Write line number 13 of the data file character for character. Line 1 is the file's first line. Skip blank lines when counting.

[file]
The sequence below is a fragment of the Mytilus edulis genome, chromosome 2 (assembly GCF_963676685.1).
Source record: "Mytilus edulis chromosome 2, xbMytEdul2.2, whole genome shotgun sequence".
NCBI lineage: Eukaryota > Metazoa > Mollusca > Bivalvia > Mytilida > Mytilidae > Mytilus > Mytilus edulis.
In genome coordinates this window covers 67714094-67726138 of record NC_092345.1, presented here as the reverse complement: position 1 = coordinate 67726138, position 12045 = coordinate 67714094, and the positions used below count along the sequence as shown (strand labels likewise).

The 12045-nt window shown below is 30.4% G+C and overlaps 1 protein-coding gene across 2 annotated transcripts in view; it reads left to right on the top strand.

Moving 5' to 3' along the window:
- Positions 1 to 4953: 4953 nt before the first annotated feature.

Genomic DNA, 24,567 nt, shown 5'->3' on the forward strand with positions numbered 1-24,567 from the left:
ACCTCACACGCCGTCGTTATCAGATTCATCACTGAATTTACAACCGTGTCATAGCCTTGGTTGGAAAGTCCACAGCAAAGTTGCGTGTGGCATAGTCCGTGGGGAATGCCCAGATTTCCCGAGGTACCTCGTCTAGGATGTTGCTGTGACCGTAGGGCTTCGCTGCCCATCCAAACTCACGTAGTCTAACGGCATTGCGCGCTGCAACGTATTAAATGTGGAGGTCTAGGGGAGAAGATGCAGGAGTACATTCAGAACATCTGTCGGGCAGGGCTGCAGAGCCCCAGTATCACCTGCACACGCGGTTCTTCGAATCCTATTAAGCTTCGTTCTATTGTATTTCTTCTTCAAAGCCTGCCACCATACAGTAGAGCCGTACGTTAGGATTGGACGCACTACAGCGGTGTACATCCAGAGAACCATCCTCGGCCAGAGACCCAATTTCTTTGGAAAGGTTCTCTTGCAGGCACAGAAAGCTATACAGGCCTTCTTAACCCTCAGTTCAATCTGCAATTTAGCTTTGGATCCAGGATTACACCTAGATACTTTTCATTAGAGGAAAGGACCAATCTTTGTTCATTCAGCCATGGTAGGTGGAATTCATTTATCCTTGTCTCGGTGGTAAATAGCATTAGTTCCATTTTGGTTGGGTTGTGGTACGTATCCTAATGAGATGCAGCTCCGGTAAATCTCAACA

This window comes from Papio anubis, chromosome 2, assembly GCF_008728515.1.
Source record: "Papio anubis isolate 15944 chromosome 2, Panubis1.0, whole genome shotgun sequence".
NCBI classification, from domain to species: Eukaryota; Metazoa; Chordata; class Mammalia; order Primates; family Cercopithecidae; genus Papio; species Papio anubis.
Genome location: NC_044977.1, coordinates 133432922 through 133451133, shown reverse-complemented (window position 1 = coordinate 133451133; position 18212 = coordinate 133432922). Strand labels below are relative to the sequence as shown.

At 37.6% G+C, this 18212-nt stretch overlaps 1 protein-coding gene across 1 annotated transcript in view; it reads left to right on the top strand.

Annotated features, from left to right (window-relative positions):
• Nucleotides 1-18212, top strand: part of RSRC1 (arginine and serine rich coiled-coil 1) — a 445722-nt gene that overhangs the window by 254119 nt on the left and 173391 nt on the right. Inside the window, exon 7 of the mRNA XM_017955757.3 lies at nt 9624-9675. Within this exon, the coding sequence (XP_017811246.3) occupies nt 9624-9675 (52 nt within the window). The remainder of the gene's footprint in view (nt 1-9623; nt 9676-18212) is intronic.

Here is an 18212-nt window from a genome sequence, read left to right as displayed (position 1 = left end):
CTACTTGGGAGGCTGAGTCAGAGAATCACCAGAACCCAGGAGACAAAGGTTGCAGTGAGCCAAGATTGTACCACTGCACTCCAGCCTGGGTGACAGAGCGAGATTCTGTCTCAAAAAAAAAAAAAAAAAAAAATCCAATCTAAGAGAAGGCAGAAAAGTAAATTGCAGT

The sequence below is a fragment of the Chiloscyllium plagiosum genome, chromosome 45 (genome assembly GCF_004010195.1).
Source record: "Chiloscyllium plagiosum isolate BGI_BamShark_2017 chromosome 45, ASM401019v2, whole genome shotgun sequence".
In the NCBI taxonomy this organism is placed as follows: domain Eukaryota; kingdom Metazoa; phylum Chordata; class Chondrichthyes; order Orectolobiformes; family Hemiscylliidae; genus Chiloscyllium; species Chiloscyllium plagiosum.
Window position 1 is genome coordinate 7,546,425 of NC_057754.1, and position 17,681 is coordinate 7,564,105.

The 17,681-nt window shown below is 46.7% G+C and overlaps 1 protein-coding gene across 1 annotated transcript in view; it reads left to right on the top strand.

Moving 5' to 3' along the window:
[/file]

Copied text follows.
Genome location: NC_044977.1, coordinates 133432922 through 133451133, shown reverse-complemented (window position 1 = coordinate 133451133; position 18212 = coordinate 133432922). Strand labels below are relative to the sequence as shown.